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bhchao

Overseas Chinese communities

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bhchao

Here is a very informative page that talks about the Chinese communities overseas and the demographic makeup of a community's population, Cantonese, Taishanese, Taiwanese, or Mainland Chinese.

Historically the Chinatowns in the US have been allied to the KMT, but recently the PRC has tried to gain support among these communities. Just recently, a faction allied to the PRC clashed with a KMT-aligned group in San Francisco.

Most Chinese-Americans in Southern California live in the San Gabriel Valley, where there are strip malls operated by Chinese everywhere. Taiwanese Americans make up the largest percentage of Asian-Americans in the San Gabriel Valley. Cantonese people are predominant in Monterey Park, the affluent enclave of San Marino, and parts of South Pasadena; while Taiwanese are mainly centered in Arcadia (where there are Taiwanese-owned restaurants and boba-drink establishments everywhere, and where the Taiwan-based Din Tai Fung is located) and Rowland Heights. In Rowland Heights, many of the Taiwanese-owned businesses are adjacent to strip mall businesses operated by Koreans.

Mandarin-speaking people used to make up the majority of the Chinese population in Monterey Park. The waishengren from Taiwan first came to the city during the 1970's. Gradually Mandarin-speaking people in Monterey Park became a minority when people from other dialects poured into the city. In the early 1990's, people with Mandarin as their mother tongue began an exodus out of the city and settled into communities like Diamond Bar, Hacienda Heights, Chino Hills, or Irvine. They were later joined by Taiwanese immigrants.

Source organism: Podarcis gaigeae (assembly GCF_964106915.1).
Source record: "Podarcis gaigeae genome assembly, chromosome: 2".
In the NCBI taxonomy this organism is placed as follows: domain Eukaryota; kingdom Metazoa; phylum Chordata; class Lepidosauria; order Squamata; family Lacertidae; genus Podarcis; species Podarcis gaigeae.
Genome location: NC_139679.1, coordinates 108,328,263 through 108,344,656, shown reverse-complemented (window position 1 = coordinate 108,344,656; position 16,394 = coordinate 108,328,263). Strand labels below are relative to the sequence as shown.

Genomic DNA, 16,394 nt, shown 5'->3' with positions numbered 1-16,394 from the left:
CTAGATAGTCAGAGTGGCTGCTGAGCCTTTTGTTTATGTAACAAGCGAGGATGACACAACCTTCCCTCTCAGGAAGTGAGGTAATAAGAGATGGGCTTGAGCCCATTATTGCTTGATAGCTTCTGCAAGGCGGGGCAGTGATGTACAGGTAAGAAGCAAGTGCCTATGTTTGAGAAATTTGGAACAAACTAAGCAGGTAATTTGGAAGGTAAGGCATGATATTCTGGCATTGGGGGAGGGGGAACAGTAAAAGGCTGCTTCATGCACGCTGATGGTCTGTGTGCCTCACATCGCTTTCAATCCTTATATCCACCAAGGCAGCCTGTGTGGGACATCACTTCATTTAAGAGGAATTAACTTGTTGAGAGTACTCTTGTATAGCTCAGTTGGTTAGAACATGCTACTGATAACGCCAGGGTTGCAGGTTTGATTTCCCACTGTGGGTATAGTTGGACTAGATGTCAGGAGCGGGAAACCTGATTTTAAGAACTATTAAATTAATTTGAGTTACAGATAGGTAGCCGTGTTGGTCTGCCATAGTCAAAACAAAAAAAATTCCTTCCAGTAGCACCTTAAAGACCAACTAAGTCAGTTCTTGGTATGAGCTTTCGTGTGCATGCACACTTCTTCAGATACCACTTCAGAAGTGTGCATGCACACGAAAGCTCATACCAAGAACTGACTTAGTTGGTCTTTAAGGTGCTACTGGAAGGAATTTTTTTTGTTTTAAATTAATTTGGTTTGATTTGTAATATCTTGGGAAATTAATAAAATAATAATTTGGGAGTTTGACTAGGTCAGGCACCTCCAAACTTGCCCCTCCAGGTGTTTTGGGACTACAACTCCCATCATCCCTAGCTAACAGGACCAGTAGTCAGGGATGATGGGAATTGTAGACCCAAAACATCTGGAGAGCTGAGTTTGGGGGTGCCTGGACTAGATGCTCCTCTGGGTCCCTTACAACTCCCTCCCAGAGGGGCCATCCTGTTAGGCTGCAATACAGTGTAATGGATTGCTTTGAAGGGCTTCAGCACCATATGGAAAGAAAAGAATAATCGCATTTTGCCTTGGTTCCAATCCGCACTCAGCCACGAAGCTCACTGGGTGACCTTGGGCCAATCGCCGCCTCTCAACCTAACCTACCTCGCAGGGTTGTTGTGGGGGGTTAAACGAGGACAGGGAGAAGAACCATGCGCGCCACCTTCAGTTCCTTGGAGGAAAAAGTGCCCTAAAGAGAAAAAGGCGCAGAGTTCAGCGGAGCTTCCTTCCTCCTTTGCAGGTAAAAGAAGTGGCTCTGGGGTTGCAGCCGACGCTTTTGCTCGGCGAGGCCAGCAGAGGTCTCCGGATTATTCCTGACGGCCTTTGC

At the University of California at Irvine, Asian-Americans make up 50% of the students on campus, possibly more.

http://www.answers.com/topic/chinatowns-in-north-america

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TSkillet
University of California at Irvine

Except for UC Berkeley - all the UC's are known by their intials (UCLA, UCSB, UCSD, UCD, UCSC, etc.)

One joke which has been around for a long time is that UCI is the "University of Chinese Immigrants"

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bhchao

I think Asians make up close to 50% of freshman at UCLA and UC Berkeley, with Chinese constituting the majority of Asian students.

On a side note, one of my favorite places in New York is Flushing in Queens. It has a large diverse ethnic population, from Cantonese and Taiwanese establishments to Indian and Pakistani. I think Chinatown in Manhattan is starting to become more and more Fuzhounese.

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TSkillet

UC Berkeley (or Cal as it's students call it) - 32% Chinese, 41% Asian overall - or at least it was when I attended from 92-96. I don't think those numbers have swung too much in the 8 years since.

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gato

http://www.ucop.edu/news/factsheets/flowfrc9503.pdf

The ban on affirmative action beginning in 1998 has had signficant effects on the student demographics at Berkeley. In general, you'll see more Asians, about the same percentage of whites, and much fewer blacks and Latinos. The changing demographics in California is another major factor. There're more Asian-Americans who were born or raised in the U.S. graduating from high school today than in 1995. They would presumably have much better SAT verbal scores than recent immigrants. The recent immigrants have an edge on the math portion, but only a little.